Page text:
Afghan actresses denounce Taliban ban on screen women
Leena Alam, one of the best-known Afghan actresses, is in the character as she explains that she faces an unthinkable choice.
“Who would know better than I how dangerous it is to be a woman actress with the Taliban?” You can’t give me a drop of fear more than I already have, âCalifornia-based Alam said in a virtual monologue performance for the LA Writers Center.
“Are you offering me death and my children, or life without them?” What would you do? I’ll go home. âWith tears in his eyes, Alam, who has appeared on popular shows such as the feminist dramaâ Shereen, âflips back and forth on Zoom in front of an airport waiting room with in backdrop of signs for Paris.
The monologue is taken from an interview with her close friend and former co-star Sabera Sadat, another of Afghanistan’s greatest actresses. Earlier this month, in Kabul, Sadat was offered a rare ticket to France, but declined when it turned out that there was no room for his two young boys.
She and hundreds of other female artists and journalists are still awaiting evacuation, or risk a lifetime of fear for their lives “wearing a hijab and lying to strangers who know [their] face âas figures in the arts and the media.
Although the Taliban have told the world that they are no longer the same brutal terrorists who ruled decades ago, a new list of eight religious guidelines released to local media this week shows that their dehumanizing view of women has failed. exchange.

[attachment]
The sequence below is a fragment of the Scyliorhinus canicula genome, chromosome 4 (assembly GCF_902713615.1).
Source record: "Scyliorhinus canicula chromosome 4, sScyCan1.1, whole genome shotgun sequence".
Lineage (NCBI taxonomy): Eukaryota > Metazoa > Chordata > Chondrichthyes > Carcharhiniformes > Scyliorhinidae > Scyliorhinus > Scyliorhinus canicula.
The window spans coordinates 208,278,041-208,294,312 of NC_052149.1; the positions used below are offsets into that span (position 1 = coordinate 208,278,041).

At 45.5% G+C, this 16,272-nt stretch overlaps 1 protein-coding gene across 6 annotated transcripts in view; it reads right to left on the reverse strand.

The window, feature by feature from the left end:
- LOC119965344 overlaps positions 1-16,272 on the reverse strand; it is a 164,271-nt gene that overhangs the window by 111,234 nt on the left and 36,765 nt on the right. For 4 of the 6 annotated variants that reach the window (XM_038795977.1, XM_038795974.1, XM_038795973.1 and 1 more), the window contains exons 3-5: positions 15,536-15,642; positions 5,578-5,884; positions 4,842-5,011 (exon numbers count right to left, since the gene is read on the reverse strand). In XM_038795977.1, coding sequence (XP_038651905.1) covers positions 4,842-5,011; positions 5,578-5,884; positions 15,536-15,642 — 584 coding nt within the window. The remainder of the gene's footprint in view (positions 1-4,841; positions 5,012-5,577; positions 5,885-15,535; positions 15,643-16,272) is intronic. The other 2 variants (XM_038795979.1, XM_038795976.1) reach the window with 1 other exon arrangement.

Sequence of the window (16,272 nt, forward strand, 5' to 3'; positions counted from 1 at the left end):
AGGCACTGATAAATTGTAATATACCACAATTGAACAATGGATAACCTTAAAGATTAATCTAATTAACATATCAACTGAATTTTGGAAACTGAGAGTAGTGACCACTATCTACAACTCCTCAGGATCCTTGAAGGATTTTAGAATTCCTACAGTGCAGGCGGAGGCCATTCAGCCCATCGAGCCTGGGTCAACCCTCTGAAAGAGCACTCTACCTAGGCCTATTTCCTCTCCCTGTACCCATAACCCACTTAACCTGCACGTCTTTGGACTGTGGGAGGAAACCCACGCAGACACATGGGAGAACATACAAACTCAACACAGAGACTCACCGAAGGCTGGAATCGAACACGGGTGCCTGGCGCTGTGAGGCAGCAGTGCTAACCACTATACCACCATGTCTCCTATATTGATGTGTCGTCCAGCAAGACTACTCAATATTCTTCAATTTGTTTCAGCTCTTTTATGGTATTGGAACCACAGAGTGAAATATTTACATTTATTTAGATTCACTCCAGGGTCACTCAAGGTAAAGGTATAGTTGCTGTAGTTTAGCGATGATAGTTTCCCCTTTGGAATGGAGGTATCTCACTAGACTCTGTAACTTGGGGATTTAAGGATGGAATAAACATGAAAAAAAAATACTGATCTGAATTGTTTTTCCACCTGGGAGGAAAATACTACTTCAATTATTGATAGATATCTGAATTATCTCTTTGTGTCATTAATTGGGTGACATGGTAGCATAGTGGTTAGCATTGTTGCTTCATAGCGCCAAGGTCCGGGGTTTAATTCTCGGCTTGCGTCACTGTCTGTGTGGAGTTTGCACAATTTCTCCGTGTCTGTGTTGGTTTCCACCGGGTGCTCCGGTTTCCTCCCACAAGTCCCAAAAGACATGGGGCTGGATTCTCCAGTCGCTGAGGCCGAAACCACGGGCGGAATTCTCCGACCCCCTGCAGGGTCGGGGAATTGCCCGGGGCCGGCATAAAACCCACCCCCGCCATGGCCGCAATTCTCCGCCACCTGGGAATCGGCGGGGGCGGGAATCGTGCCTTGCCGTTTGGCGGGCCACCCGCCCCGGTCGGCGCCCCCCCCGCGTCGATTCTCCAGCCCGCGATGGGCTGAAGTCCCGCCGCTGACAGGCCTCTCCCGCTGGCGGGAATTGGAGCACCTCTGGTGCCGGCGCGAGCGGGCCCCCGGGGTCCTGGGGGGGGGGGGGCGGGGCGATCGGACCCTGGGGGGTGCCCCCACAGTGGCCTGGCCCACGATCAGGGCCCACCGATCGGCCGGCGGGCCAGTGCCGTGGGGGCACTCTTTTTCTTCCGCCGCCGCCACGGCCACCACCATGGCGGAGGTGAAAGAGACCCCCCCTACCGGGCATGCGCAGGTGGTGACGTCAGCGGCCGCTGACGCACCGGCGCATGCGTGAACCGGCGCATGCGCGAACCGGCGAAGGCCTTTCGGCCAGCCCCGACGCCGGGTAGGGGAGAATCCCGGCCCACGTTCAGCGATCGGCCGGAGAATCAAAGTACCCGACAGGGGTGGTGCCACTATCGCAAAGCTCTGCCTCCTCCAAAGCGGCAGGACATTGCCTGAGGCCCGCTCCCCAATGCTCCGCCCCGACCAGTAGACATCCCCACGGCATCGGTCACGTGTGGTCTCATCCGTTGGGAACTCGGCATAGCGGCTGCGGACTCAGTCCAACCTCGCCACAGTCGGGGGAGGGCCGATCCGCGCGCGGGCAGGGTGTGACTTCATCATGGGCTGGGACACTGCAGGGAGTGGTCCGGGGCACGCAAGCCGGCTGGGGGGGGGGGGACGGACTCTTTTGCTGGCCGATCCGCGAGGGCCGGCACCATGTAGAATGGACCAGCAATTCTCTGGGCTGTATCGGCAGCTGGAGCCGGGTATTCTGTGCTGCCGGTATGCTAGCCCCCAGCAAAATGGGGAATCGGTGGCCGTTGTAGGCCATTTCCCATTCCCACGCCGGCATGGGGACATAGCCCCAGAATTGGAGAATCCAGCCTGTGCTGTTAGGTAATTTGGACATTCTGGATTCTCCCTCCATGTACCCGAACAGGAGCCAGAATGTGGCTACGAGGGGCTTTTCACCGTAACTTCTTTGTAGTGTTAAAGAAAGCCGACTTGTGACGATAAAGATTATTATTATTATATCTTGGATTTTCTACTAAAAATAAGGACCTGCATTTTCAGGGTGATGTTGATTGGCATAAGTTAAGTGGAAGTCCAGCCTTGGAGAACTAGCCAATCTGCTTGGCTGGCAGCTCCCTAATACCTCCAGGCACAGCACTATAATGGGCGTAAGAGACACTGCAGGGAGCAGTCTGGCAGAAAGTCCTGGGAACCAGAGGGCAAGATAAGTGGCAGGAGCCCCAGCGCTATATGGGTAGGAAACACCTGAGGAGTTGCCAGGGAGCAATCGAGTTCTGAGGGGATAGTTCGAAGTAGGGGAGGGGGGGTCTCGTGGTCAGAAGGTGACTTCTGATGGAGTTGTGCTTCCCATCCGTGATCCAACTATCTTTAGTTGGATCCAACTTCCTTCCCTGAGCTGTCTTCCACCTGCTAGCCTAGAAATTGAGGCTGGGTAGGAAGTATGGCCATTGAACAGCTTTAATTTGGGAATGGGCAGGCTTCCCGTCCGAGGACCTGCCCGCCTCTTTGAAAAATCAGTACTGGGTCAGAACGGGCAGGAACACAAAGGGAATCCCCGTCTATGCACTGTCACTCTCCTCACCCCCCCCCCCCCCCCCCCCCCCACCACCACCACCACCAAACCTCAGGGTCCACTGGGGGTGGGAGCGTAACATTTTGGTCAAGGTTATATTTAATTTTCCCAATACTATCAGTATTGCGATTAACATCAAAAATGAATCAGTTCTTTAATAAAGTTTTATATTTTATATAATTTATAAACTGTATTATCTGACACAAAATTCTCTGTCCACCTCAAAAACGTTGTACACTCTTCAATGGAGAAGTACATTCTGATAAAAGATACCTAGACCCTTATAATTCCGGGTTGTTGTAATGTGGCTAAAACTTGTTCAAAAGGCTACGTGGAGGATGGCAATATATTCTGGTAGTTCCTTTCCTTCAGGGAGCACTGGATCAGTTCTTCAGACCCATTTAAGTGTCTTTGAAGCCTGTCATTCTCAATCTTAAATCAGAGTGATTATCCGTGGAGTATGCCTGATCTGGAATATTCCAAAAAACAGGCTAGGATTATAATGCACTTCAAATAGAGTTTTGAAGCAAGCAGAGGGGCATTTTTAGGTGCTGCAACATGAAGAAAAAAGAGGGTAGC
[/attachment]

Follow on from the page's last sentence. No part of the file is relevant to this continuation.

Women can no longer appear in dramas and soap operas and journalists must wear the hijab, says the first such letter from the Ministry for the Promotion of Virtue and the Prevention of Vice. Under pressure from the Taliban, Afghan TV stations have censored themselves and blurred the cleavage and other parts of the female body since around 2010, but a total ban on the female figure would set the country back decades.
Afghan director Tarique Qayumi (âBlack Kiteâ) doesn’t believe the Taliban will be able to quell modern day entertainment desires entirely.
âI don’t think they’re going to ban music or TV shows altogether – just women,â he said. “They’ll start with moralistic arguments about how we should protect our wives and sisters from appearing onscreen, and once the women slowly move into the background, people will start to think that it is. ‘is normal, and they will be able to deploy more directives. “
Without full control over the internet, the Taliban can’t totally turn off the entertainment tap, because people can still watch whatever they want on their smartphones. They can, however, “completely prevent Afghans from telling their own stories,” Qayumi explains.